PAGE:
Film: Dark Blood: the vanishing of a Hollywood star
George Sluizer was the last man to direct River Phoenix before the actor's untimely death. He was also responsible for the creepiest thriller of the Eighties - the `disappearance' movie to end them all. Or so you'd think.
"I'm very pragmatic and reasonably cool about things," he acknowledges, when asked about the circumstances surrounding his uncompleted 1993 film, Dark Blood, "but I must admit River had a very strong charisma. He had something special which you do not find with other actors."
Sluizer, the phlegmatic, sixtysomething Dutchman, and River Phoenix, the wild young Hollywood icon, make an unlikely combination. Nevertheless, Sluizer relished working with Phoenix. He is still haunted by the circumstances under which Dark Blood was abandoned. The 23-year-old actor died of a drugs overdose 11 days before the film was due to be completed. Sluizer, who was staying in the same LA hotel, remembers vividly his last meeting with the star.
"I saw him at about 9.30pm. I came back to the hotel and I saw him drive away. I said: `Have a good time and see you at 10am.'"
The next day, Phoenix and Sluizer were due to meet Terry Gilliam (whose work Phoenix hugely admired.) "But I was called at 4am by his agent, in tears, who told me River had died. I thought I was dreaming. I'm quite stubborn in my own way. I rejected the idea because I absolutely did not expect it."
Sluizer had been shooting with Phoenix and the rest of the cast for eight weeks in the Utah desert. They had only just arrived back in Los Angeles. "He called LA the bad, bad town," Sluizer recalls. "When we went there, he said `we're going back to the bad, bad town'."
Phoenix's character in Dark Blood, a disturbed young man living in the wilds and waiting for the apocalypse, was difficult to play, but Sluizer saw no signs that the role was getting under the actor's skin. As far as he was concerned, Phoenix was a model professional.
"I can't guarantee that he never took anything, but I never noticed. I tell you, if people are really stoned, I'm not totally blind."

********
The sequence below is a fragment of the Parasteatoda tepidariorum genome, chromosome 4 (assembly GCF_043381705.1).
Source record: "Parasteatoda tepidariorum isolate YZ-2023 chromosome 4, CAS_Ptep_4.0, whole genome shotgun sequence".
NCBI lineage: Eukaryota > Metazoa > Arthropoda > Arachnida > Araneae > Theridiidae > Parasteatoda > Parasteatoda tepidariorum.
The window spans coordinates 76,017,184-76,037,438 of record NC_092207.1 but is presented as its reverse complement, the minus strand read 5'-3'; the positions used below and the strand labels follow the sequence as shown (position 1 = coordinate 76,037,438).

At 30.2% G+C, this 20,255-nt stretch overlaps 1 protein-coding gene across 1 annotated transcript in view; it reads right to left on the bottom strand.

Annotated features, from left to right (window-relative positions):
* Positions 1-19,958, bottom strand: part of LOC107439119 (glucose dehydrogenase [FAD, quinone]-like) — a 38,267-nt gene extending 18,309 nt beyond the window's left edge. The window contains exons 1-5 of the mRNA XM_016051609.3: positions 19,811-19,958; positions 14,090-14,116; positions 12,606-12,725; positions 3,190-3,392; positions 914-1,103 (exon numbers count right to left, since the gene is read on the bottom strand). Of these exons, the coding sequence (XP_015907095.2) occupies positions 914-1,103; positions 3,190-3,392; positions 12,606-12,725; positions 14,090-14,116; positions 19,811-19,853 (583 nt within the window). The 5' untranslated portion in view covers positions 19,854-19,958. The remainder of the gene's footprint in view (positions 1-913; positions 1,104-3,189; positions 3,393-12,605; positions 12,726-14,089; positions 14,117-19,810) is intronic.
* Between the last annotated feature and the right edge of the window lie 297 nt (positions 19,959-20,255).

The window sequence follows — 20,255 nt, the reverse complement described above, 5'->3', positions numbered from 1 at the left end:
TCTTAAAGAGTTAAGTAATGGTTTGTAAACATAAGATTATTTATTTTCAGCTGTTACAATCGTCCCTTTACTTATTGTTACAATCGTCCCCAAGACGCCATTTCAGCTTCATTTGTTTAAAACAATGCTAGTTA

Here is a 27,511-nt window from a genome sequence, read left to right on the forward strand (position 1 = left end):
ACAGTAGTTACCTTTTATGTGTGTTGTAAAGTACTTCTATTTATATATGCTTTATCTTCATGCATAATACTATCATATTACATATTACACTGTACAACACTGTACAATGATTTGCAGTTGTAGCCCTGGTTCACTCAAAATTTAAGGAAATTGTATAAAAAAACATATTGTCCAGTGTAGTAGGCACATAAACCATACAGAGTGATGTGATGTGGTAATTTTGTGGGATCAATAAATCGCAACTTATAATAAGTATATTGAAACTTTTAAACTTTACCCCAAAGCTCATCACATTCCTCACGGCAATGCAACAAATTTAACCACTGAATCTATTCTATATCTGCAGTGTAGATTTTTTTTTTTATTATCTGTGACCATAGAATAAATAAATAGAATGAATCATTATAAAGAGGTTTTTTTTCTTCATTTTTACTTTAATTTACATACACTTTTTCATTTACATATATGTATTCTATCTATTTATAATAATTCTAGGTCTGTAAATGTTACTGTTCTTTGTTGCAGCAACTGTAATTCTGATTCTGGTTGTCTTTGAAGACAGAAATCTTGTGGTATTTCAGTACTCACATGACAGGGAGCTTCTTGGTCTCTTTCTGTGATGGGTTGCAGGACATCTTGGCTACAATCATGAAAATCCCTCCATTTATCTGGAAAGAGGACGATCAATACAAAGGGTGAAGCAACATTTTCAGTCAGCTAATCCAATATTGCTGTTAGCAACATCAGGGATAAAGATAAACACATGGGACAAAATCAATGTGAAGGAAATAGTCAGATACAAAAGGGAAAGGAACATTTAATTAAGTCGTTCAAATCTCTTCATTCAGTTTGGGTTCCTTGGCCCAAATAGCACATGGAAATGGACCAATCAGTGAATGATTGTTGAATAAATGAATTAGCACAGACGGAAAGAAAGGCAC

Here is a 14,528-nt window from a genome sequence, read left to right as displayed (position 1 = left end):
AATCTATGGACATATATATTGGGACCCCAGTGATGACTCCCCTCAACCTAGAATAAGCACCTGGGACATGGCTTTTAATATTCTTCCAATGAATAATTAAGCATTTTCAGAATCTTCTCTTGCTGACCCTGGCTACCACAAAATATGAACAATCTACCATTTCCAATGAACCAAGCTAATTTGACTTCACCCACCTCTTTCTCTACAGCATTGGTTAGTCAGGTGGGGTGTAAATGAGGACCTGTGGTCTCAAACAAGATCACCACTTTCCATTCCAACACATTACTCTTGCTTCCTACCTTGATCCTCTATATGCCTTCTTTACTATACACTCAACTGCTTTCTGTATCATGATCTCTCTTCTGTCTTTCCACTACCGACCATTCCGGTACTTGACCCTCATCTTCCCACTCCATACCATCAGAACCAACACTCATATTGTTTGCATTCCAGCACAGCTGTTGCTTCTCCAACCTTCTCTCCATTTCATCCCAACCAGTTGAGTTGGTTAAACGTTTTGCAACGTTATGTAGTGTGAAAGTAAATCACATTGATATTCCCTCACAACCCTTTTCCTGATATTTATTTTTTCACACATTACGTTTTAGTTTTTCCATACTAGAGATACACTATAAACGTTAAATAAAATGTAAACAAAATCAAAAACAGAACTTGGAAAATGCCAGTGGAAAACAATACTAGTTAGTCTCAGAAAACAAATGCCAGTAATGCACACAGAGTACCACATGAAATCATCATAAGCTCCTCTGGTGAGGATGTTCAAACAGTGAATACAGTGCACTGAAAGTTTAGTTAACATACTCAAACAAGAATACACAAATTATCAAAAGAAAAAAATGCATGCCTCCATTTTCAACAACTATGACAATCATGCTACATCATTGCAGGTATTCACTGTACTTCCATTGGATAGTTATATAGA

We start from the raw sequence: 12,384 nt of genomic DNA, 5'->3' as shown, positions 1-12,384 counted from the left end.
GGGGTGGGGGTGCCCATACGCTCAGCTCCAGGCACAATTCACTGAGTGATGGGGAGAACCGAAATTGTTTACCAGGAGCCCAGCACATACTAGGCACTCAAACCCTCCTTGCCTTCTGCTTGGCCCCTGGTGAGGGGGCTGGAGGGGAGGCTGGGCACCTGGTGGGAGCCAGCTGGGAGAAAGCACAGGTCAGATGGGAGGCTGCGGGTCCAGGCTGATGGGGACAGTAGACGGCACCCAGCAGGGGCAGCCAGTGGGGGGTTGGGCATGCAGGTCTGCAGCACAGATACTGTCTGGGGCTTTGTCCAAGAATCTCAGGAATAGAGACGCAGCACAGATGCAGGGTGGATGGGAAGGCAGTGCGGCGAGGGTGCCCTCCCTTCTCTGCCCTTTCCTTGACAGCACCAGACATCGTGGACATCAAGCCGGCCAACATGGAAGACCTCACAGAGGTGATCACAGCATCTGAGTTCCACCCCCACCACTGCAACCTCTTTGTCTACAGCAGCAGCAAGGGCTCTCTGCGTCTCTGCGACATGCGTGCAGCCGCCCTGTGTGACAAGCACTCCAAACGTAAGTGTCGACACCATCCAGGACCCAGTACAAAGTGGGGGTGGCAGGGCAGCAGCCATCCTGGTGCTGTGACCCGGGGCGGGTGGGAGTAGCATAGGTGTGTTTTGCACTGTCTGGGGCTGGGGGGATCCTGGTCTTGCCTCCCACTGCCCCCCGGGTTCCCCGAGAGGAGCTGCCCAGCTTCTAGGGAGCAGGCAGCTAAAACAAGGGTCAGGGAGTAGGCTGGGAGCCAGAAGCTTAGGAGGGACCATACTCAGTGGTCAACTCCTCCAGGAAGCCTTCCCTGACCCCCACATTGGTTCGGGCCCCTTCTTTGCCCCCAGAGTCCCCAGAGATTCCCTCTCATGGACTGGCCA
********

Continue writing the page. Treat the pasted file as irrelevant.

The only tension on set was caused by the bad feeling between the director and the film's co-star, Judy Davis. "Our relationship was not the best you can imagine," Sluizer says, with what sounds like understatement.
Although most of Dark Blood was already in the can before Phoenix died, Sluizer realised he would never be able to finish it. Not only were there several crucial scenes that couldn't be shot without the star; if he had attempted to cobble together a new version of the film, he would have been stepping into a legal minefield. The negative is locked away in a safe somewhere. "Until everything is settled between the lawyers and bankers, nobody will see it." Sluizer originally wanted to use the film as part of a documentary about River: "About his acting; the way he changed from take to take. That, I think, would be of interest to all the acting schools of the world, quite apart from its historic and archival value. Who knows, maybe some day it will happen."
After the abandonment of Dark Blood, Sluizer came back to Europe. In the UK in 1996, he made Crimetime, a satire about television and media violence starring Sadie Frost and Stephen Baldwin. Sluizer also recently completed The Commissioner, a thriller set in London, Brussels and Cologne in which John Hurt plays an English politician investigating industrial espionage. Sluizer himself describes it as a "Euro-pudding", but insists his use of the term has more to do with the subject matter (skulduggery in the EC) than with any aesthetic shortcomings. He seems glad to be out of Hollywood, where he completed only one film. Ask him why he went there in the first place and he says, without any hint of embarrassment, that he was extremely well paid. He agrees that the version of The Vanishing that he made in Hollywood in 1993 was inferior to the original which he himself had directed in Europe back in 1988.